Talk about a swiss army knife of cars:
Car handling (and nimble at that, too.)
Impressive power and economy (300HP 29MPG)
Classy Interior (might be nice to up grade it even more with the swoopy dash integraing the iDrive screen a la the 335)
Off road prowess
Decent cargo carrying
A real back seat (for two)
OH YEA -- keep it with all the toys at $49,999 even if you have to make the auto transmission a $1250 option or vice versa (whatever the market research bears out, i.e.)
#2864 of 4185 Re: Just Lease an 2006 X3 [markcincinnati]
Sep 18, 2006 (2:06 pm)
Can we used 87 or 89 fuel or only 91 grade.
Premium is "recommended" not "required." If you use fuel with a lower octane rating, you MAY see a small decline in performance. Manufacturers test with higher octane fuel (and "recommend" but do not "require" it's use) because it permits them to report higher horsepower, higher torque, and faster acceleration numbers.
Check out post #55 in the "Acura TSX: Real world mileage" thread which has a link to a Washington Post article. Here's a short excerpt:
"Automotive experts say using regular gas in most vehicles does no damage and makes no discernible difference in performance. Cars made in the past 15 years have such highly refined computer controls that the engine will adjust to the grade of octane in the gasoline, even in cars sold as requiring premium gasoline. Some drivers -- in some cars under some driving conditions -- may notice a drop in horsepower, but for most people behind the wheel, it wouldn't be enough to notice, the experts say.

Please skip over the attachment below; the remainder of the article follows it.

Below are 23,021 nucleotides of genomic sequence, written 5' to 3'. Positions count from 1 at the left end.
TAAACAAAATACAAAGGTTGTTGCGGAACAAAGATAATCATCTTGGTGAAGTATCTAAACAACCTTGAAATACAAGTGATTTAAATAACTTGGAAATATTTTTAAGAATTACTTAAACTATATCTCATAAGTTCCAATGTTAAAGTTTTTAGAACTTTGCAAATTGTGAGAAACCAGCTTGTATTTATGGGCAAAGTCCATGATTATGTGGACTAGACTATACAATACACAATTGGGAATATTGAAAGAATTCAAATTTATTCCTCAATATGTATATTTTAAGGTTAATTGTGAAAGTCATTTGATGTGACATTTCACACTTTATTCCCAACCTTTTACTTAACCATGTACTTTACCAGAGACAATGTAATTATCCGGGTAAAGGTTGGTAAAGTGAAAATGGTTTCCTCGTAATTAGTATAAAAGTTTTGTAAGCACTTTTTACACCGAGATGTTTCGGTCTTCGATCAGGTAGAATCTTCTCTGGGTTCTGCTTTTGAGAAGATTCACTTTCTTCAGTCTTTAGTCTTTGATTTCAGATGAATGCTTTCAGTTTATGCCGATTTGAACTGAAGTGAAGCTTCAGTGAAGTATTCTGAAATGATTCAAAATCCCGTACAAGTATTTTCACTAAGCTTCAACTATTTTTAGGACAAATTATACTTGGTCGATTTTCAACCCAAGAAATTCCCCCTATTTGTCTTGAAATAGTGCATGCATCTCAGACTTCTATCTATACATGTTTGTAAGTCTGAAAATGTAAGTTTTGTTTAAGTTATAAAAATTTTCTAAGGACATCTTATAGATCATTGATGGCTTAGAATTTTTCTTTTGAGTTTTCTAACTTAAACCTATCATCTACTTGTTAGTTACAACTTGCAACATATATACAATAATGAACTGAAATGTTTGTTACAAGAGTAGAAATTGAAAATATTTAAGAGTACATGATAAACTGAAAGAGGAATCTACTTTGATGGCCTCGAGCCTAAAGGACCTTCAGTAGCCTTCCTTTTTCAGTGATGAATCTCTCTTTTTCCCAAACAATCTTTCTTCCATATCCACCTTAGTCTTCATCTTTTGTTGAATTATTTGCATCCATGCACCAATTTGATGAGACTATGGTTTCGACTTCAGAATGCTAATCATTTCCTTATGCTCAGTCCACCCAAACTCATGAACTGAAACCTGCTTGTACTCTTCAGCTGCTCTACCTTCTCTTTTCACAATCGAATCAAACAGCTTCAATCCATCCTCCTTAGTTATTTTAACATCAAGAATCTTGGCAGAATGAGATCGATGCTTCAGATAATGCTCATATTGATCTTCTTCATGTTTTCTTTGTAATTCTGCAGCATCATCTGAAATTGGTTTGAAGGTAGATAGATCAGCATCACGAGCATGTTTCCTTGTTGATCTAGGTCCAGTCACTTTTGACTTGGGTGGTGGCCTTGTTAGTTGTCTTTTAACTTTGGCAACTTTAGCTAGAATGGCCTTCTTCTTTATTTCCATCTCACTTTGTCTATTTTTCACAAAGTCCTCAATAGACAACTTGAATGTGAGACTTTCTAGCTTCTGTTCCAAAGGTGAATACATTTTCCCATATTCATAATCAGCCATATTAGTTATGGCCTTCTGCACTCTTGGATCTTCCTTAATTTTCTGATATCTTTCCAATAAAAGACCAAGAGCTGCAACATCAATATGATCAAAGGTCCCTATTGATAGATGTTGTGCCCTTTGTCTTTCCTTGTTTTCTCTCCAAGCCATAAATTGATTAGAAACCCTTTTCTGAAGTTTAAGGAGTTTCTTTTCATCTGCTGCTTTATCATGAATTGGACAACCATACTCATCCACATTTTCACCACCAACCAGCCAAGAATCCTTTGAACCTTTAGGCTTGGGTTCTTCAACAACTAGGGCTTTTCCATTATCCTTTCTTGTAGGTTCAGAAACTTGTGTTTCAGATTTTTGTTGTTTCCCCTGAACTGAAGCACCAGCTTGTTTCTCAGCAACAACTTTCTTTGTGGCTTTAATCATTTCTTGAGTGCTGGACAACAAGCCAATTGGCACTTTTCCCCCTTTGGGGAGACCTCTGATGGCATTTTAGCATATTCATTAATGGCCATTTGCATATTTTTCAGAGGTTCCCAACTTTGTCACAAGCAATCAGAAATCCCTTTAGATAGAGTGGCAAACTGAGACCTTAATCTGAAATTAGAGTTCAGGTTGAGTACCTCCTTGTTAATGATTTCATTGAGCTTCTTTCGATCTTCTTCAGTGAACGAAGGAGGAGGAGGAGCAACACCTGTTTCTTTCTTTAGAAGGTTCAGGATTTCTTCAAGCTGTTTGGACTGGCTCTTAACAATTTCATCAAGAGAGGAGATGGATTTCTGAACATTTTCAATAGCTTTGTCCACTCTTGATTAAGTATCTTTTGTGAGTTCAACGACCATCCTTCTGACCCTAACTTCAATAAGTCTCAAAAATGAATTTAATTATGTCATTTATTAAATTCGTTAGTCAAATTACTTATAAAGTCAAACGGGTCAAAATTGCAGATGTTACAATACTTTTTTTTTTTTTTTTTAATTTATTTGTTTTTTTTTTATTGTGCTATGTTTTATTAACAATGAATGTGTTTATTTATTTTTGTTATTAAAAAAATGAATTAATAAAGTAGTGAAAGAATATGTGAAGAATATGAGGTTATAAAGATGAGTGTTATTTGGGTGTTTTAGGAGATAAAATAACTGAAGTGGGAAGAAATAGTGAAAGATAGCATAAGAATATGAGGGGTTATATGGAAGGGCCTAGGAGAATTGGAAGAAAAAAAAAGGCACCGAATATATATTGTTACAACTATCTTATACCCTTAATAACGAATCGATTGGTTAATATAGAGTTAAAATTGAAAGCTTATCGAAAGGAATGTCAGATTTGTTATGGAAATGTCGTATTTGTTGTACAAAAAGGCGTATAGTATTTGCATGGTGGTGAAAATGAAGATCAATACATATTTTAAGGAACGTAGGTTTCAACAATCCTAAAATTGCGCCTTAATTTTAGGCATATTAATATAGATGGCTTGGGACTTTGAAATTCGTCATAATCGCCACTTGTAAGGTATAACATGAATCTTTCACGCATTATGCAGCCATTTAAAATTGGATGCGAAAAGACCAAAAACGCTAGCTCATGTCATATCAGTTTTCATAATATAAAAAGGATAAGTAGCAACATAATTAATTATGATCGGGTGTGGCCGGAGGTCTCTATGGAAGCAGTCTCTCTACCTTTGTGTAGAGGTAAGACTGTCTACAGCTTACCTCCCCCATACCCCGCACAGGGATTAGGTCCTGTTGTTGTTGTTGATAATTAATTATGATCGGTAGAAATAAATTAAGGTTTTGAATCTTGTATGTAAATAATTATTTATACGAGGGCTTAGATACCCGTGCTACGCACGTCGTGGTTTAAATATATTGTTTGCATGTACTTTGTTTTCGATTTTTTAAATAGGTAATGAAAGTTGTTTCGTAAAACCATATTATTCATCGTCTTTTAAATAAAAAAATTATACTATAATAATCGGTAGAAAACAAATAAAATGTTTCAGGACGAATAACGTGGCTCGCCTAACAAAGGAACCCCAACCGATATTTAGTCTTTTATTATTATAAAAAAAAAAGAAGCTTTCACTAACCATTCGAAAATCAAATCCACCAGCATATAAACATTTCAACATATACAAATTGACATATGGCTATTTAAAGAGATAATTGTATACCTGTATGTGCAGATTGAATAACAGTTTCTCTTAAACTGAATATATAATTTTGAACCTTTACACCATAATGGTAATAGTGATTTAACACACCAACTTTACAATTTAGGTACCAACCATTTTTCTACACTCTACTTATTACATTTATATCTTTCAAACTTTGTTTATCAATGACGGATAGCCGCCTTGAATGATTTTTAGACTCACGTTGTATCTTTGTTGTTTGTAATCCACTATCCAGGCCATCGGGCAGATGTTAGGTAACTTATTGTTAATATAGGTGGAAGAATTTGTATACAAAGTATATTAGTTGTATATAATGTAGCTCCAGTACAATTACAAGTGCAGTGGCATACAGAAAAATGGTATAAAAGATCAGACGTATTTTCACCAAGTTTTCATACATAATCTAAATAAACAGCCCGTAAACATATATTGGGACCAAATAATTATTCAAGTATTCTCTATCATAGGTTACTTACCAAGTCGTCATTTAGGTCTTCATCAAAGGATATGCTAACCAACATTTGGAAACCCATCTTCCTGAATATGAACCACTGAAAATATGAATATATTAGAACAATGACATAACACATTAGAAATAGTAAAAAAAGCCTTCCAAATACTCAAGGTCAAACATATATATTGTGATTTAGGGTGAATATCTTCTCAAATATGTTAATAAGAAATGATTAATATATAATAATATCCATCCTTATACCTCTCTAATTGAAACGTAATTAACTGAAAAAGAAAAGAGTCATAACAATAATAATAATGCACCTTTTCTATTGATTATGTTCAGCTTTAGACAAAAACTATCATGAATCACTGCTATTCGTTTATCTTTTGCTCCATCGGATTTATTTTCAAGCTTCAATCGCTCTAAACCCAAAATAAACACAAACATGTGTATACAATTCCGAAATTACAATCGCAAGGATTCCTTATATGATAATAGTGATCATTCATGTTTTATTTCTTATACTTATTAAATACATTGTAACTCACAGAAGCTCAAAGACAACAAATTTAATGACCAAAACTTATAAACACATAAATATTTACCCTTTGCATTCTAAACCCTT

"It's not going to hurt anything," said Peter Gregori, service manager for EuroMotorcars, a Mercedes-Benz dealer in Bethesda. In fact, Gregori has been using regular gas in one of his own Mercedes cars for two years, and "it's perfect," he said -- even though Mercedes-Benz says owners should use only premium.
"I get better mileage with the regular than I do with the high-test, in this particular model that I have," Gregori said. Among cars that come in for service, Gregori said, he can't tell which have been sipping premium."
#2865 of 4185 Re: Just Lease an 2006 X3 [jrynn]
Sep 18, 2006 (6:13 pm)
The BMW 3.0 engine CAN accept either regular or mid grade.
The engine, however, does REQUIRE Premium for optimum:
power, mileage and longentivity.
It is a false economy to use non Premium. It is wasteful to use Premium in a car that is designed to run on 87 or 89 octane.
The BMW engine NEEDS 91 octane due in large part to its high compression ratio. The engine management computer cannot lower the compression ratio -- it simply attempts to prevent pinging (pre ignition). The cost of doing this is less power, poorer mileage and over time shorter engine life.
Given that some customers might actually prefer to only put regular in their new Bimmers, BMW would (were it true) do itself a favor by simply saying "use regular."